Writing

Ode to the dead knight

It’s probably best to preface this with a bunch of facts; I’m probably a romantic at heart. All my various signs point to the sun, and Mars, and various warrior aspected things. I’m hitting my mid thirties, a time when I’m sure most people question the world in a fundamental way.

This is most likely a rant, that’s come from several sources, and I’m not entirely sure where I’m going with it. But, there it is.

The knights of literature are often the dusty old sorts. Arthur is perhaps the most famous. I always liked Galahad, who seemed far more innocent and questing.

Don Quixote is perhaps a great example of someone following the knightly ways, or at least sticking to a moral code while everyone else laughed about him.

More recently, we have Stephen King’s gunslingers. All the expected qualities of the Wild West, blended in with knightly codes and gentlemanly behavior. Just like you’d be happy having a knight at your back, you’d probably settle for a gunslinger as well.

Are we living in an age where knights are dead?

A number of things prompted my musing. Ruzkin’s thoughts on fighting and June Fight Training. Probably reading too much Roland Deschain and his sensible and reasoned ways. Sitting at MacDonalds and watching 12 year old smoking and tossing things at passerbys (who they hopefully knew anyway, not to mention the general swearing), in a time when reading about one of them doing someone in with a baseball bat would be just another statistic.

In this hyperviolent, irreverent and overly sexualized age, where are the manners, morals and sense?

Ah hah, you cry! I knew there was going to be a part when you could point and use the age card on me. I’m probably living in the wrong area, and seeing the wrong things, but I curiously wonder where the sense of self and presentation, and manner has gone. Not just a pride of self and purpose, but a general respect for others.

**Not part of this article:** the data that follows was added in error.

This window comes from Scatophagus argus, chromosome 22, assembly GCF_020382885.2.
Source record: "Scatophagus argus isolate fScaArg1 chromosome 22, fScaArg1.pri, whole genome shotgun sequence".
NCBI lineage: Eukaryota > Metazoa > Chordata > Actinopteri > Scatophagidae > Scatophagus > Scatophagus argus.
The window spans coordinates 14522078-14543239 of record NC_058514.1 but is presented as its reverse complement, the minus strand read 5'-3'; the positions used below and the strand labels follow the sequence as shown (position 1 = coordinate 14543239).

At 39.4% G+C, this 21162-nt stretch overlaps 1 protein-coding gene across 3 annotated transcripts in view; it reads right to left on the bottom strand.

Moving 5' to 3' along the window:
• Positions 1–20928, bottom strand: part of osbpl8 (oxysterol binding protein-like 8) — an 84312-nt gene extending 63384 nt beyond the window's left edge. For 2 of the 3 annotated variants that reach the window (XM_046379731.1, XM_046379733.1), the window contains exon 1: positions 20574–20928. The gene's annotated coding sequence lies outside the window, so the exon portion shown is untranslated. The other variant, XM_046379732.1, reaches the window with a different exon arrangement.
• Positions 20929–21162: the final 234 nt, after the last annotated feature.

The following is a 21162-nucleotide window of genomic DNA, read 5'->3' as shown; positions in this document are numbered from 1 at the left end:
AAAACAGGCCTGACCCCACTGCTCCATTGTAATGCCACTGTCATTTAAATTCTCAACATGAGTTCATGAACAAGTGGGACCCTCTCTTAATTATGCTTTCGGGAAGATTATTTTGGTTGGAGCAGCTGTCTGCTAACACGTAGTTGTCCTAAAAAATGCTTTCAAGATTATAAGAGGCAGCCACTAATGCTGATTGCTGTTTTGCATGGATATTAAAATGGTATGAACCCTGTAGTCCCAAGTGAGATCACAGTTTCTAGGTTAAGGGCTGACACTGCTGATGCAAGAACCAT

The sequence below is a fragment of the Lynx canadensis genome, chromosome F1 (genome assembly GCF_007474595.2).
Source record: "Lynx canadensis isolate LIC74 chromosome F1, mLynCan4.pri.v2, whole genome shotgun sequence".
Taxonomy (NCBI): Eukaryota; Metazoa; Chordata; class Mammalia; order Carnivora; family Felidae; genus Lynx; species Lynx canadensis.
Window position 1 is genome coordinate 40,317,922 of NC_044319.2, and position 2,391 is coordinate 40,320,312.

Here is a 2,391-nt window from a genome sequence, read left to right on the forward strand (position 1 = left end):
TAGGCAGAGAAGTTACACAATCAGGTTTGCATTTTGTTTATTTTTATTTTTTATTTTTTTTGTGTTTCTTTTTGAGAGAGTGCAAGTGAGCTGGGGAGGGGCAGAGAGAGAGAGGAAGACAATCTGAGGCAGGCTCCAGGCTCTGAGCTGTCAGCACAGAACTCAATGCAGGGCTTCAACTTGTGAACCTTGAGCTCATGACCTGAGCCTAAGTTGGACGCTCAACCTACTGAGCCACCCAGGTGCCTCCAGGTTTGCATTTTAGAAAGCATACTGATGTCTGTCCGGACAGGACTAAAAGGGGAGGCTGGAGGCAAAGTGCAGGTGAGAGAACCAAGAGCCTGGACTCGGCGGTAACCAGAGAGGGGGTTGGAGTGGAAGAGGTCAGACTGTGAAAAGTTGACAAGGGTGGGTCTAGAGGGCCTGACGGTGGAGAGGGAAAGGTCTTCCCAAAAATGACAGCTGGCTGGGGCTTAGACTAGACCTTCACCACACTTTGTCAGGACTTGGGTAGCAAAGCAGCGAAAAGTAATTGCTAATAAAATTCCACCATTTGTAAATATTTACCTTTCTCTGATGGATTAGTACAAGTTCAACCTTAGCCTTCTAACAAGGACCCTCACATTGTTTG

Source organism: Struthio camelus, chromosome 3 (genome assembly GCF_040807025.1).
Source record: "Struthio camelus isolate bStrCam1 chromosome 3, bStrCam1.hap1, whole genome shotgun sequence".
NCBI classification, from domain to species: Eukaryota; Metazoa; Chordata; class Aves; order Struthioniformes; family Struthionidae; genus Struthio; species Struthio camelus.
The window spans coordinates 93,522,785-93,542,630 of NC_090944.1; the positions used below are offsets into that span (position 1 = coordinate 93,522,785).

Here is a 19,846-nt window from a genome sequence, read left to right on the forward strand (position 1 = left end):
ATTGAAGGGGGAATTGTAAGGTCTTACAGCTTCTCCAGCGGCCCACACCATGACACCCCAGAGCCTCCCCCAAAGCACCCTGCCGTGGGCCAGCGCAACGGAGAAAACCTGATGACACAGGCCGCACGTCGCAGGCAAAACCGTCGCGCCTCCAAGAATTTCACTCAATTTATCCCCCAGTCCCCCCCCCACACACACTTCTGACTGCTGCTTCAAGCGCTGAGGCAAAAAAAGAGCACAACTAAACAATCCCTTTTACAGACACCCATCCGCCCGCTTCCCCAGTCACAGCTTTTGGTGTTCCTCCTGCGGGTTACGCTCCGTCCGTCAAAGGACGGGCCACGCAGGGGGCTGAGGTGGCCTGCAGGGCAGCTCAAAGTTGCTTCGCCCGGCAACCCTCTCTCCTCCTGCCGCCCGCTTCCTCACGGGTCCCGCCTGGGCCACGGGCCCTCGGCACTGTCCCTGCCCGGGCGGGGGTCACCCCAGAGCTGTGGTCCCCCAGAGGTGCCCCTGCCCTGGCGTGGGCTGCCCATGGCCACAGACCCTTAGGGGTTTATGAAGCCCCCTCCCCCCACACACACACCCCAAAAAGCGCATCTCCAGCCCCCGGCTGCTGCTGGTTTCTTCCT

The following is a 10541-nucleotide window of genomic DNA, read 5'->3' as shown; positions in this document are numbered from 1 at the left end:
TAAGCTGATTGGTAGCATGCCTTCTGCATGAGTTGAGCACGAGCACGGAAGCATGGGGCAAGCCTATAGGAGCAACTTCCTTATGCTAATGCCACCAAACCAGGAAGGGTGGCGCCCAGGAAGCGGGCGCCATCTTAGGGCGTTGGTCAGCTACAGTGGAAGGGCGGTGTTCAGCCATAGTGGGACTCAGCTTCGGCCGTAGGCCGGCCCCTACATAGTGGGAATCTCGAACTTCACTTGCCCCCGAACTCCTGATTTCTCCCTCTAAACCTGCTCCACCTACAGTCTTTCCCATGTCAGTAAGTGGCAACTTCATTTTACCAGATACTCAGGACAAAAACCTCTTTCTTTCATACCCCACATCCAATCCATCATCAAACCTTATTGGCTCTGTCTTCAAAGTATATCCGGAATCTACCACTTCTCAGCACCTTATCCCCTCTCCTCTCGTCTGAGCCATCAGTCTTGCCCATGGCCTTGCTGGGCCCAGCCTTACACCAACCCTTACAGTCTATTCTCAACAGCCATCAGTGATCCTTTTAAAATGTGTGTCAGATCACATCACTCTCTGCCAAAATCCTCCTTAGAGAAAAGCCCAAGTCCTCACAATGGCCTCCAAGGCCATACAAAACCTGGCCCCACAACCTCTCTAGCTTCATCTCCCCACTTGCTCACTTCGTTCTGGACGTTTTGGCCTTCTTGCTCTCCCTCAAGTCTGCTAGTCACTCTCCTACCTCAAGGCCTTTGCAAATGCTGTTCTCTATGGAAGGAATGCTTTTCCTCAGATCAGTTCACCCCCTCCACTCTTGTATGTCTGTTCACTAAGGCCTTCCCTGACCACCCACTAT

Where are the knights and the gunslingers?

Having said that, are they admirable qualities to look up to? Are there any knightly occupations or persons worth looking up to in this age, or do we value those sort of qualities? Knightly virtues are rather stuffy, to say the least. There are countless examples in our history of codes of honor and general behavior, from knights to samurai, and even the English gentleman, but is there any modern examples of gentlemanly behavior?

Another point worth noting, and something that I thought about when the question of Merrilee’s came up about themes. I tend to write about people are strong codes of belief, in surrounds where the world is quietly going to hell in a hand basket. There are still the hard edged Galahads swaggering through my stories.

I know one or two possibly knightly candidates in my life, but they are rare indeed, I think. And as I expected, no real points or anything on this rant, just a lot of musings and observations. I guess these things are just the musings of middle life.

Ah well, until then I still have my curious ka-tet of writers; Ruzzie, Merrilee and Cassie. Cutting rather heroic mental images in my mind, battling through a world of edits and rewrites …

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3 thoughts on “Ode to the dead knight

  1. Whew. A response to this would take a few thousand words that I don’t have to spare.

    Suffice to say, I hear you, and also mourn the loss of morals and values.

    But on the other side of the coin, morals and values in the past have resulted in oppression, bigotry and isolation of people who were ‘different’.

    We’re yet to find a middle ground as a race, and goodness knows if we ever will. But on that day that we blend morality with acceptance, values with compassion, we will truly have reached maturity.

  2. Surely core morals and values should transcend time though? Nothing wrong with being polite. It seems that even in my short life so far things have changed from things that ‘just weren’t done’ to ‘who cares’.

  3. But politeness is tied to social values. We aren’t polite because it’s a natural reaction; we’re polite because society expects it, or it used to. The change away from “us” to “me” is what, in my opinion, has caused politeness to go out the door.

    No-one is standing around pointing fingers anymore. There’s no societal backlash for not being polite. And without that societal judgement, we have no way of enforcing the moral code that requires politeness.

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